It is no coincidence that Cordoba House, the mosque-that-isn’t-even-a-mosque, became an issue in the summer of a midterm election. The nontroversy over 51 Park Place in Manhattan belongs in a textbook about authoritarianism to be distributed to every news anchor in America; this ugly resurgence of reactionary politics took on a life of its own before it occurred to mainstream media that a community center might not be a mosque. Goebbels’ “big lie” held true: by calling it a mosque several thousand times, the narrative of a Muslim victory trophy two blocks from ground zero was constructed well in advance of mainstream attention to the utter absence of minarets in its design. There doesn’t have to be a “there” there as long as Glenn Beck and Michelle Malkin can put one there. The rest is merely up to the media to act as stovepipe, blowing smoke into the public discourse by “reporting the controversy” as if that was real news. Debunking, fact-checking, and responsive opinion never quite catch up to the lie.
These memes show up all the time in conversation. Consistently, people who describe themselves as conservatives ask me the same hushed question: do I think Barack Obama a Muslim? This ugly and stupid little lie isn’t the least bit about race except that it is, and its counterfactuality — evidenced first by the contrary image of Jeremiah Wright, later by the president’s public consumption of beer and pork — never occurs to people on their own. To call one’s self a Ten Commandments-Christian, and then to repeat such lies, requires a rationalization the equal of Orwell’s crimestop,
the faculty of stopping short, as though by instinct, at the threshold of any dangerous thought. It includes the power of failing to perceive logical errors, of misunderstanding the simplest of arguments if they are inimical to Ingsoc, and of being bored or repelled by any train of thought which might lead in a heretical direction. Crimestop, in short, means protective stupidity. (Boldface mine)
Indeed, as the conservative movement has lurched ever-farther to the right it has promoted idiocracy at every level: the Texas State Board of Education, the White House, Congress, state houses, governors’ mansions. Republican freshmen in the class of 1994 burnished their credentials with ignorance, proudly telling supporters they had never even held a passport and so knew nothing about the world. Sarah Palin told her audience at the February 2010 Tea Party Convention that her son Track, then deployed overseas, had never watched C-SPAN; the audience cheered. Michele Bachmann rose to prominence by excoriating the Goals 2000 education standards for the inclusion of exercises in cross-cultural empathy. Blissful ignorance — of science, of other cultures, of empirical evidence — strengthens the faithful for the warlike politics of division. Ignorance is strength.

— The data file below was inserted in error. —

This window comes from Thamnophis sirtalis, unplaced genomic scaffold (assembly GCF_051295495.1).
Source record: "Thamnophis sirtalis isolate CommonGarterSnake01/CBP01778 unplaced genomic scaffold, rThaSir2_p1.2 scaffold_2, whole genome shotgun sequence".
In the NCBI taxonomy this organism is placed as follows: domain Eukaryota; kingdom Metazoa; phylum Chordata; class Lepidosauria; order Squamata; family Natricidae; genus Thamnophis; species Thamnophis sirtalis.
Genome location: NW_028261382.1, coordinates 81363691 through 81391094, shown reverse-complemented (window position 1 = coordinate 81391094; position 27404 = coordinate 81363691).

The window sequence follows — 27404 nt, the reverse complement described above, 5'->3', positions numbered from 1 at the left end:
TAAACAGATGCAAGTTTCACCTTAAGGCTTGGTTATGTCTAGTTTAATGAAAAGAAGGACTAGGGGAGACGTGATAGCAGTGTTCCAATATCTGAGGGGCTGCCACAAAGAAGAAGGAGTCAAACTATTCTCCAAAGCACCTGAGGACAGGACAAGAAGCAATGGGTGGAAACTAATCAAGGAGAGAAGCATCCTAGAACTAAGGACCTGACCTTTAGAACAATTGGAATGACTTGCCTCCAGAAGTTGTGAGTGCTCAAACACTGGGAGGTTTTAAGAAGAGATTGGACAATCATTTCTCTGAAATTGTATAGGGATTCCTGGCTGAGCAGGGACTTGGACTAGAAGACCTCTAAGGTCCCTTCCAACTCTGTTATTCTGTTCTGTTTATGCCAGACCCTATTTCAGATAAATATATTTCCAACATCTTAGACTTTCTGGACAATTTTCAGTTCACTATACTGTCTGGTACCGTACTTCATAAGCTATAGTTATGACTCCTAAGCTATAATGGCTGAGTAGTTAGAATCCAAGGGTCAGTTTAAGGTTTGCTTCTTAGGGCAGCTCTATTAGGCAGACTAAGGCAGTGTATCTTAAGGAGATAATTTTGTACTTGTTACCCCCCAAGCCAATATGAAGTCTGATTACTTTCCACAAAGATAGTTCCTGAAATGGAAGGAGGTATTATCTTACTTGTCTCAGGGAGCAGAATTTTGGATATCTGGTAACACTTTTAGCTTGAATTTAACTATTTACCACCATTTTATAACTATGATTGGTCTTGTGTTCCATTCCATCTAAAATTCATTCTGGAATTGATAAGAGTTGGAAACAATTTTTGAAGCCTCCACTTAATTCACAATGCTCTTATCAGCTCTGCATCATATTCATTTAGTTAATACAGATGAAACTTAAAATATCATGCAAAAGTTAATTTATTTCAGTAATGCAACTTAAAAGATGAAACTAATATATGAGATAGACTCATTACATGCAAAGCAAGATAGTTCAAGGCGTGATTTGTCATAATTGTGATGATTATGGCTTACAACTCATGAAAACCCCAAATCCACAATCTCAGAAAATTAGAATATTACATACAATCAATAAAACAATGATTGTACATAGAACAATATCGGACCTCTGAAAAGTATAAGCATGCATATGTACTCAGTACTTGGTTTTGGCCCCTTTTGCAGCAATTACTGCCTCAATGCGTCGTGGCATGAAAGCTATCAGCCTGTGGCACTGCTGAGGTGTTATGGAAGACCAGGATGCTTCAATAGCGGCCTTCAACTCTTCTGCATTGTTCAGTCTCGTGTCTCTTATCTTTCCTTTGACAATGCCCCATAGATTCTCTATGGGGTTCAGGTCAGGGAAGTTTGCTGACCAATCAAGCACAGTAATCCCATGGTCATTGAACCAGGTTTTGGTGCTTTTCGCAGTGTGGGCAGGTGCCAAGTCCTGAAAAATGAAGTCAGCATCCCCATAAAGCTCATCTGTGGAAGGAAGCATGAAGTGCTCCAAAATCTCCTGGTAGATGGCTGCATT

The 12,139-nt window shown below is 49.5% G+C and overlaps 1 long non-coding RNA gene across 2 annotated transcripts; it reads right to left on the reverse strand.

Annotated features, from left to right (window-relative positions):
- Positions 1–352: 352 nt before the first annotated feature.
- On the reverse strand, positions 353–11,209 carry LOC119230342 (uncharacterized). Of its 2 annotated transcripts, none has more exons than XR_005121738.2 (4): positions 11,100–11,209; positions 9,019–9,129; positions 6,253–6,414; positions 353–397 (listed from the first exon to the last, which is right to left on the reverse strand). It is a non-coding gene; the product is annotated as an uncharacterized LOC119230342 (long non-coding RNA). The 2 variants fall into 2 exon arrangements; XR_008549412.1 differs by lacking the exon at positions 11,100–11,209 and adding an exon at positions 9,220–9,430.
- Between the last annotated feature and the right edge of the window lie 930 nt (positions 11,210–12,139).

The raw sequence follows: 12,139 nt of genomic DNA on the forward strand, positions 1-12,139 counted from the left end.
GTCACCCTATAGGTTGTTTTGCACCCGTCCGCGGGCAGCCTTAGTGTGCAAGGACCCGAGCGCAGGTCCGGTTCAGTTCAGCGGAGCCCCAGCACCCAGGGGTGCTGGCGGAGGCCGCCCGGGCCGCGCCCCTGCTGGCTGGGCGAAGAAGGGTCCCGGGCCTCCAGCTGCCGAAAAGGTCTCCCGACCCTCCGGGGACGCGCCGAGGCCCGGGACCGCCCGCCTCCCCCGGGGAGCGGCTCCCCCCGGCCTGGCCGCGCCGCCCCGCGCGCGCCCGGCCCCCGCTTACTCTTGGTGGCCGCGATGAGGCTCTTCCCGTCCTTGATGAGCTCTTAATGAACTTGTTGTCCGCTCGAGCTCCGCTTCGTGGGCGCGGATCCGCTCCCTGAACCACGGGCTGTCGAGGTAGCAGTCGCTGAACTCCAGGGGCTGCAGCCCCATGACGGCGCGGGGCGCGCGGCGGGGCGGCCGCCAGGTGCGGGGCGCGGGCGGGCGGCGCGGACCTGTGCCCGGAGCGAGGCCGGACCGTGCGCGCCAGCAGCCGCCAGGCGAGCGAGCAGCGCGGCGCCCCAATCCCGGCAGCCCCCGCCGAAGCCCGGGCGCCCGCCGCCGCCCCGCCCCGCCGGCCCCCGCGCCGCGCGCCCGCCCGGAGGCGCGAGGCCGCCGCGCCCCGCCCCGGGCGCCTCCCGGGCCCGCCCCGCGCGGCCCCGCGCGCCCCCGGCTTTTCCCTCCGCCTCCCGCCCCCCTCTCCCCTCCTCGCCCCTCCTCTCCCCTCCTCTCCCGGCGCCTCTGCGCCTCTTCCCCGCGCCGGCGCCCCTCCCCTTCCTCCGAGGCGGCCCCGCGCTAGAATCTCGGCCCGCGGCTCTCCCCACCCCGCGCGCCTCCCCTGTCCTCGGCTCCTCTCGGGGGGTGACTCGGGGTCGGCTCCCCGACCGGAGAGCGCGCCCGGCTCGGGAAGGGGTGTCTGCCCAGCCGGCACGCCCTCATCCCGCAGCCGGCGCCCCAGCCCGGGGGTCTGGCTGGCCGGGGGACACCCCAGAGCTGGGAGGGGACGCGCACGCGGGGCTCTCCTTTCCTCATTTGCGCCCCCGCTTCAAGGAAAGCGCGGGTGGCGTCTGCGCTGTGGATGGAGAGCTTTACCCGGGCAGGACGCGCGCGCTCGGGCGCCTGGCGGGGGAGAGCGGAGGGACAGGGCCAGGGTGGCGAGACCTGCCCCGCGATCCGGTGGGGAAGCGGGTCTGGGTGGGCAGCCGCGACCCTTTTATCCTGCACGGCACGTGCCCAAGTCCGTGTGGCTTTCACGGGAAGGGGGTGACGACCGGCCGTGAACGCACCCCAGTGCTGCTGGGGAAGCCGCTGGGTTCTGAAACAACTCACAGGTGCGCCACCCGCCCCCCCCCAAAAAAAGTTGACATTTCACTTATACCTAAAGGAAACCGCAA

As noted above, conservative electoral behavior has been marked by divisive political speech. It is not strange that a political movement so quick to identify and demonize foreign threats (real or imagined) has also seized on so many domestic enemies the same way. One by one, every nonwhite ethnicity has been a target of open or sublimated bigotry; gay and liberal Americans have been the object of eliminationist rhetoric. Reversing Clausewitz’s axiom, the Republican Party has treated politics as the continuation of war by other means. Ostensibly this is to ensure social peace and tranquility, but white conservative voters are protecting privilege. If their peace comes at the cost of another American’s, so be it. War is peace.
You will hear this over and over again when talking to the tea party: how the country is slowly being taken away, and they want it back. How the country is turning brown, and they want it back. How the future of their children is being mortgaged away to support everyone else’s children, and they want it back. The Republican noise machine has been particularly consistent about framing these demographic issues as a zero-sum game: rights for them is a loss of your rights. Jobs for them are lost jobs for you. Fairness, we are told, is just political correctness, and equality a naive liberal obsession. By conservative theological light, poverty and unemployment are always deserved — no matter how bleak the economy or how deep the offshoring. If government were to set us free of inequality and poverty, we would forget how to be free. Freedom — from starvation, insurance rescission, or coal companies poisoning the watershed — is slavery.
The paranoia of control — that deep-seated narrative of reactionary politics in which “they” want to rule “us” — is an authoritarian projection. People who draw Hitler mustaches on Obama’s picture, in other words, are telling you about their own minds. The Kentucky curb-stomping of Lauren Valle is Orwell’s boot-on-a-human-face made terrifyingly concrete. Paranoid, divisive politics have worked this cycle because the very class most affected by the failures of conservative orthodoxy have been whipped into a frenzy by their loss of privilege. The GOP won suburban voters by 13% at the very same time their communities are suffering most from recession:
Researchers at Brookings who have been looking at the changes in metropolitan areas found that while the unemployment rates between the cities and suburbs 20 years ago had been generally at least two percentage points apart, now they are within one percentage point.
“The first year of the recession was disproportionately hard on the suburbs,” Miss Garr said.
The issue is most dramatically evident in the statistics of people who receive assistance through the Supplemental Nutrition Assistance Program, commonly referred to as food stamps.
From January 2008 through July, while the number of food stamp recipients grew by 21.5 percent in the cities, the program grew 36.3 percent in higher density suburbs (usually the inner ring, or street car suburbs) and 30.6 percent in the lower density suburbs. (Emphasis mine)
They are the fear they want us to feel. They are the disaster they would prevent. Their faith in invisible hands has led to debacle. They remain powerful because they posit a world so very simple and easily-comprehended: Oceania has always been at war. Uninterested in governing, their governance has produced inequalities familiar to any reader of Orwell.
This is how oligarchy has taken possession of America. Glenn Beck misspells it on his chalkboard not to deconstruct it, but to defend it.